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Yankees trade Joely Rodríguez to Mets for Miguel Castro

The crosstown rivals exchange relievers.

New York Mets v New York Yankees - Game Two Photo by Steven Ryan/Getty Images

Opening Day is just four days away, but Yankees general manager Brian Cashman is not finished tinkering with his expected final roster. Just a day after acquiring a healthy, more reliable backup catcher in Jose Trevino in exchange for out-of-options reliever Albert Abreu, the Yankees have sent another reliever out of town. Well, maybe the better phrasing is “out of borough” because Joely Rodríguez won’t have far to go, as the lefty was traded to the Mets in exchange for right-hander Miguel Castro.

Rodríguez came over to the Yankees from Texas in the big Joey Gallo trade at the 2021 trade deadline and acquitted himself well during his few months in the Bronx. He pitched to a 2.84 ERA and 3.01 FIP in 19 innings, notching an 8.1 K/8 and 2.8 BB/9 while allowing just one homer. He was perfectly fine, and it wasn’t terribly surprising when the Yankees brought him back for 2022 after initially declining his option to rework his contract.

However, the Yankees clearly see more potential in the right-hander Castro.

Castro might be a familiar name to Yankees fans, as he initially came up with the Blue Jays in 2015 before heading to Colorado in the Troy Tulowitzki trade. He returned to the AL East with the 2017 Orioles and spent the next three and a half years in Baltimore until he was dealt to the Mets at the 2020 trade deadline.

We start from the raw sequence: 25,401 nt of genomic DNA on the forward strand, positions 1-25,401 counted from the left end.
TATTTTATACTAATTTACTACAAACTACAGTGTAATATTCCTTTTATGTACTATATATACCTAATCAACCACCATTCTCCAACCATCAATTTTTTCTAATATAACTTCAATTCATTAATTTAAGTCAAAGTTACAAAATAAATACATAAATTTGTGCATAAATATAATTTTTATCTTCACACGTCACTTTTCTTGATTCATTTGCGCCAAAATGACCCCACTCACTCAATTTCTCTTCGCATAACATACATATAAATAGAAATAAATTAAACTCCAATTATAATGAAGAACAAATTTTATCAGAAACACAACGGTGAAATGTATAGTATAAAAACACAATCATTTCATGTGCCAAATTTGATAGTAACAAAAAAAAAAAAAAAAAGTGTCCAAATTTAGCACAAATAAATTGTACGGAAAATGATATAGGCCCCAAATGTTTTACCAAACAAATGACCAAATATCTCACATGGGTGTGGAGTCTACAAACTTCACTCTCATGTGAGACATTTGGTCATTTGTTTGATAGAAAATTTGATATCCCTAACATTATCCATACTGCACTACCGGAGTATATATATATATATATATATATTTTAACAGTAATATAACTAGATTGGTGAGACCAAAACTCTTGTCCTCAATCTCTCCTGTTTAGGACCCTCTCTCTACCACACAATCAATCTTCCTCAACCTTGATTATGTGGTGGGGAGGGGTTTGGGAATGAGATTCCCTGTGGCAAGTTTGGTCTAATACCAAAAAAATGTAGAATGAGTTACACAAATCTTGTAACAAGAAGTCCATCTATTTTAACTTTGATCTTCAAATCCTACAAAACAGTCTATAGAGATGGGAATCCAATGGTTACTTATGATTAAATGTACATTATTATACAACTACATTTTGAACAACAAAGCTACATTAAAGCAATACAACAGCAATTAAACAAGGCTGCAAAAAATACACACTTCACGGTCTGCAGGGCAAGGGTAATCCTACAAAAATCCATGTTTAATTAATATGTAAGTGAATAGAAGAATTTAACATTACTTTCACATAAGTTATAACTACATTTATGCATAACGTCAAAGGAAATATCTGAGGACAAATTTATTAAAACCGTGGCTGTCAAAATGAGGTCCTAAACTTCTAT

Now, Castro will wear the pinstripes. Last year, he had a 116 ERA+ across 70.1 innings in Queens, recording impressive rates of 9.9 K/9 and 6.1 H/9. It was hard to make contact against Castro, but his biggest problem was control. That’s been the tale for the vast majority of his career, as he has a 4.8 career BB/9 and it sat at 5.5 BB/9 in 2021.

The 27-year-old Castro is three years younger than Rodríguez and Baseball Savant likes the promise of his talent a little more (and Rodríguez’s spring training velocity and health raised some red flags, too). Castro sat in the 98th percentile for fastball velocity in 2021 and was 93rd percentile in average exit velocity. His hard-hit percentile against was also 85th percentile, and his whiff percentage sat 87th as well, adding to what H/9 suggested about Castro being tough to hit. So on the rare occasion that opposing batters get hits against Castro, it’s not quality contact, that’s for sure.

The Yankees must be confident that they can cut down Castro’s walk issues a little bit and really hone in on what his repertoire could bring to the table in their bullpen. They lost a decent lefty in Rodríguez, but with Aroldis Chapman, Lucas Luetge, and Wandy Peralta (and perhaps Manny Bañuelos) in their bullpen already, they weren’t hurting for southpaws. They could afford to take a chance on Castro, and given what pitching coach Matt Blake and his staff did with others in 2021, he seems like he’s worth a shot.